Category Archives: Programming

I managed to compile ruby-mysql

I’m using MySQL Ver 14.12 Distrib 5.0.21 for Win32 (ia32), mysql-ruby 2.7.6, msys 1.0, gcc 3.4.5.

It took a bit of googling before I stumbled across this link.

This link prompted me to peek at extconf.rb. I quickly realized that the script was unable to recognize my platform. It was expecting windows to be mswin32, whereas my compiler was reporting i386-mingw32. That’s on line 3, which says:
if /mswin32/ =~ RUBY_PLATFORM

I modified it to:
if /i386-mingw32/ =~ RUBY_PLATFORM

I invoked the script using:
ruby extconf.rb –with-mysql-lib=”C:\Program Files\MySQL\MySQL Server 5.0\lib\opt” –with-mysql-include=”C:\Program Files\MySQL\MySQL Server 5.0\include”
make install

All went well, and a mysql database script on my machine worked!


Conversational Ruby

I often use Ruby to open conversations:
* It’s easy to write short, quick Ruby code that works,
* It’s readable enough even for new people,
* It’s easy enough to pick up that new people can take my code and run with it,
* It’s expressive,
* It’s fun to write code in.

Eggshell of idioms

It is hard, but rewarding, to shine light on idioms. This has been my experience.

When I introduce someone to Ruby, I usually show off Ruby’s more flashy aspects, and compare it with the equivalent in Java, C# or C. Ruby’s approach to iteration never fails to evoke a response. I also show how Ruby’s various list-friendly methods can be chained together, with powerful results. People respond well to this demo. And why not. Ruby is cool!

Then I get into classes and methods. The brevity is refreshing, of course. But Ruby doesn’t have interfaces. And much popular object oriented thought today took root in statically typed languages such as C++, C# and Java. So when I’m done showing off Ruby’s classes, my subject takes the next logical step, and asks for Ruby’s take on interfaces.

But interfaces do not have to be in every language that has classes. This is the part where I can get quite verbose. It takes me time to explain dynamic dispatch, and the absence of interfaces. Why a duck can be a bird without implementing IBird, and indeed why IBird doesn’t have to exist.

The idiom here is the way that method dispatch works in well known statically typed languages.

There is an eggshell of static typing idioms that surrounds static typing languages. It includes approaches to inheritance, interfaces, iteration. Understanding Ruby forces the enquirer to question the eggshell of idioms, and break out of it.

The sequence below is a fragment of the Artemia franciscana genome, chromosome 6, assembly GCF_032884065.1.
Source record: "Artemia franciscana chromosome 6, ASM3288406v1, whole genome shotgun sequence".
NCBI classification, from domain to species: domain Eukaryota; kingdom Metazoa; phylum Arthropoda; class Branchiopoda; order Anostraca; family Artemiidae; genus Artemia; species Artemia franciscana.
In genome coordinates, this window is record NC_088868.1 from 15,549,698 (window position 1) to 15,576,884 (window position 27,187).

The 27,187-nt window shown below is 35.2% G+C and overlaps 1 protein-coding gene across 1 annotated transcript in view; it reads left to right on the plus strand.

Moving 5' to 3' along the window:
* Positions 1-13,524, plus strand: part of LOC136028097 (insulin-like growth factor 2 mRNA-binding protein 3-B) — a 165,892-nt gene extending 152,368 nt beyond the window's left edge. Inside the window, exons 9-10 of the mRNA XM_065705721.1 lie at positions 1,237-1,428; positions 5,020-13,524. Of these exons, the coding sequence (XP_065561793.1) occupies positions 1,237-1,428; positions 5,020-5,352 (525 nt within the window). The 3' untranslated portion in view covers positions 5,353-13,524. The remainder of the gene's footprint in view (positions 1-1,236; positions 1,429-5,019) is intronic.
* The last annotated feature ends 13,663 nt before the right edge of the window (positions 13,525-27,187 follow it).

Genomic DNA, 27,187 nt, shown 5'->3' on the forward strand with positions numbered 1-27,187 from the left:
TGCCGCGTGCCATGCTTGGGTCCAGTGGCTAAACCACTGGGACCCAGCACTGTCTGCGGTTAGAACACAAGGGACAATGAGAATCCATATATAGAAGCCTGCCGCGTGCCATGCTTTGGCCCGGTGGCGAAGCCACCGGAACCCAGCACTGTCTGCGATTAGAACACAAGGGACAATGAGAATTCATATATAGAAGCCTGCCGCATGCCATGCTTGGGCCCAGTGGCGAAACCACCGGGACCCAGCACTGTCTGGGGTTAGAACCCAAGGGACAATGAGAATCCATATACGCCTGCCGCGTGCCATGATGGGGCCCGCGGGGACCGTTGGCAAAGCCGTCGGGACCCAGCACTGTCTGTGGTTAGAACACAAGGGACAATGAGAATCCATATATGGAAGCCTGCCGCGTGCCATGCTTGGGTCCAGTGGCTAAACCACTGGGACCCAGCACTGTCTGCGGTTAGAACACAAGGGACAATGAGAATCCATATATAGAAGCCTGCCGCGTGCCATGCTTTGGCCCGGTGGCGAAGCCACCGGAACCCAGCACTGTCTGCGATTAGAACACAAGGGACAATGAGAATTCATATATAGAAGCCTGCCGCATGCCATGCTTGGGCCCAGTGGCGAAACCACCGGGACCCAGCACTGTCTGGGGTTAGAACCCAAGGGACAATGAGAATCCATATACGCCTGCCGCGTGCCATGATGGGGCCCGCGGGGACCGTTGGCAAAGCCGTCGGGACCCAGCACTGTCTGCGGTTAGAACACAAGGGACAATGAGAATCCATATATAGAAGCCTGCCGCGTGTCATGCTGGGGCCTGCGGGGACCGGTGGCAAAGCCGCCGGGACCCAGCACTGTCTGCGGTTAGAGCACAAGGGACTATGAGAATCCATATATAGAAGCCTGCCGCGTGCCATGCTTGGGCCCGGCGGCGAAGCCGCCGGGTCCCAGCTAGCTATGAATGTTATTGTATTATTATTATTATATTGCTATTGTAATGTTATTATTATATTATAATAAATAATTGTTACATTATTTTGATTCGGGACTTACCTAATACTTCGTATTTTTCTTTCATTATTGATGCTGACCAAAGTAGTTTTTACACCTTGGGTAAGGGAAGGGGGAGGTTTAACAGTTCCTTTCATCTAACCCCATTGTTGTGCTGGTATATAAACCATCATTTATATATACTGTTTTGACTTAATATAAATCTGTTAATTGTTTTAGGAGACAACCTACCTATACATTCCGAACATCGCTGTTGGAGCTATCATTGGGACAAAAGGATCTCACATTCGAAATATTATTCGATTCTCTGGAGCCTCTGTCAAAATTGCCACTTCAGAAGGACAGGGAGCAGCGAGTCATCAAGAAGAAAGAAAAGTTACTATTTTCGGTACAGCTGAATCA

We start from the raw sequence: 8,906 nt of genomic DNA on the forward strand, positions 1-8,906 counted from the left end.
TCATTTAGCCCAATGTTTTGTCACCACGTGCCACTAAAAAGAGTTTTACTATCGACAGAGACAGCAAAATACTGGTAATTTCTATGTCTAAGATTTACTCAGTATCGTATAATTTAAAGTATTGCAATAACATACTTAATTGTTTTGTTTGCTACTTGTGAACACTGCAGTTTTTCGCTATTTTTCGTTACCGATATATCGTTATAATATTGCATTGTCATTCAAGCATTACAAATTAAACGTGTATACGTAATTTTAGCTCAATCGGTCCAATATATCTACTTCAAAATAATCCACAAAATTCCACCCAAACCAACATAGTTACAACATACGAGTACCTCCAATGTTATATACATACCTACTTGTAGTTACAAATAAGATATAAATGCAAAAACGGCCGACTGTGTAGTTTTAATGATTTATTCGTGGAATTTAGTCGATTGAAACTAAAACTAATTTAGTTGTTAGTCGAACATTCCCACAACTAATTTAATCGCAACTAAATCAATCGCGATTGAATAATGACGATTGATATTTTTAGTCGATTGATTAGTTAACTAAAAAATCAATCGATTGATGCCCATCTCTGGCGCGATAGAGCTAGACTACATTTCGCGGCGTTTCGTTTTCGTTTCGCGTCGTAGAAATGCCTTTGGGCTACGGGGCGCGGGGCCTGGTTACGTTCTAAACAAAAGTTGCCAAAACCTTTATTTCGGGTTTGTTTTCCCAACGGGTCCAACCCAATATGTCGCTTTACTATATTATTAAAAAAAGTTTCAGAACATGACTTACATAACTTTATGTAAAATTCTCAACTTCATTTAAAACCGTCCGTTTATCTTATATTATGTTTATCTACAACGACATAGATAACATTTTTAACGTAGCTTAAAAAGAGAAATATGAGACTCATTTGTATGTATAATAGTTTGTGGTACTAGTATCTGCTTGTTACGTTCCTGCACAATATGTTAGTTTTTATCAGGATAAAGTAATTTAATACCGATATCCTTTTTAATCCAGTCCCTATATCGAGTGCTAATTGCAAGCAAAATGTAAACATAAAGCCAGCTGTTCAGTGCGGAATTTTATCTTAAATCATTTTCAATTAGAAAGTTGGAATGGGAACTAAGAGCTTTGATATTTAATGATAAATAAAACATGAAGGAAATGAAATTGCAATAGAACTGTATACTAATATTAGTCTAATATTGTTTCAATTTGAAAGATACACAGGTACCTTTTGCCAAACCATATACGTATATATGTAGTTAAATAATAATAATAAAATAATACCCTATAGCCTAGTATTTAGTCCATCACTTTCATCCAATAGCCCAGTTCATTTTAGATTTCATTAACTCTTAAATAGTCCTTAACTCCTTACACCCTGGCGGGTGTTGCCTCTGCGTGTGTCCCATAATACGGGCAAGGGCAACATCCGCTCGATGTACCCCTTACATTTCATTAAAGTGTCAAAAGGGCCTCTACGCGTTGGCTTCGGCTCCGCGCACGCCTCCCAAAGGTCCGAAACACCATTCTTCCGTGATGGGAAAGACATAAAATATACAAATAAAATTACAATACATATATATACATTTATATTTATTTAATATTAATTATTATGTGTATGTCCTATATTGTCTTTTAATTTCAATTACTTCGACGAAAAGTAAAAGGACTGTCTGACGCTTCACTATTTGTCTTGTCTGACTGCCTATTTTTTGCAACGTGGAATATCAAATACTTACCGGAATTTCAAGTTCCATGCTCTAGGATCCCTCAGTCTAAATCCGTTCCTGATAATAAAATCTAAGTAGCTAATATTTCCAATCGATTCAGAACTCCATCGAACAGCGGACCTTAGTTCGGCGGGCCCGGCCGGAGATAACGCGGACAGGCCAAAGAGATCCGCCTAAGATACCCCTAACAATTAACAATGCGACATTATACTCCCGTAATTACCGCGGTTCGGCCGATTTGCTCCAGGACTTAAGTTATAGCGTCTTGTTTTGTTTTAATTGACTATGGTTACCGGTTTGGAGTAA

Emacs and Lisp

I enjoyed reading this report on Lisp | Emacs: Advanced Codemunging: A Report from the Trenches

The ideal requirement to code ratio

Requirement:code as 1:1

As a software developer, I have often fallen into the trap of trying to design a “powerful” framework that satisfies all my wants. I would often end up trying to solve food, clothing and shelter, when what I really needed was a simple templating system.

But in any software project, the requirement to code ratio must be 1:1, only as much code to satisfy the requirement as absolutely necessary.

With this sudden clarity has come resolution. Frameworkitis no more.

Read about the state of the Ruby VMs

The Impending Ruby Fracture is an interesting read on the state of the Ruby virtual machines. The comments are equally interesting, since they complete the perspective.


I’ve recently read a piece about the JSON vs XML debate on Dare Obasanjo’s blog.

From my readings, I think that many folks are missing the point about why JSON sprang up and became popular. In this I agree with Obasanjo. But I opine that the point goes deeper than the eco system. Let me recap what I understand of the history of JSON till date:

  • First, they discovered that it was easy to deserialize javascript objects in javascript.
  • The good news spread. Before long, the new format gathered enough momentum, and it was named JSON, which standard for Javascript Object Notation.
  • People thought about it, and those using XML were too blinded by it’s inertia to see any use in JSON. Hence,the JSON vs XML format debate.
  • Security conscious folks realized that the advantage of JSON brought with it security risks. So someone went ahead and built a library to parse JSON in Javascript.

And with that, JSONs advantage of deserialization is gone.

JSON is great for deserializing data received by a browser. But we must coldly consider whether serialized javascript objects will help our applications transmit data to eachother. Coldly, because the debate isn’t quite done, it’s easy to get swept into, and for now there’s no need for it.

Update: I do not mean to imply that the JSON advantage is lost. Rather, my argument is that JSONs advantage may not be universal to all platforms, and it should not be considered the default choice for any application.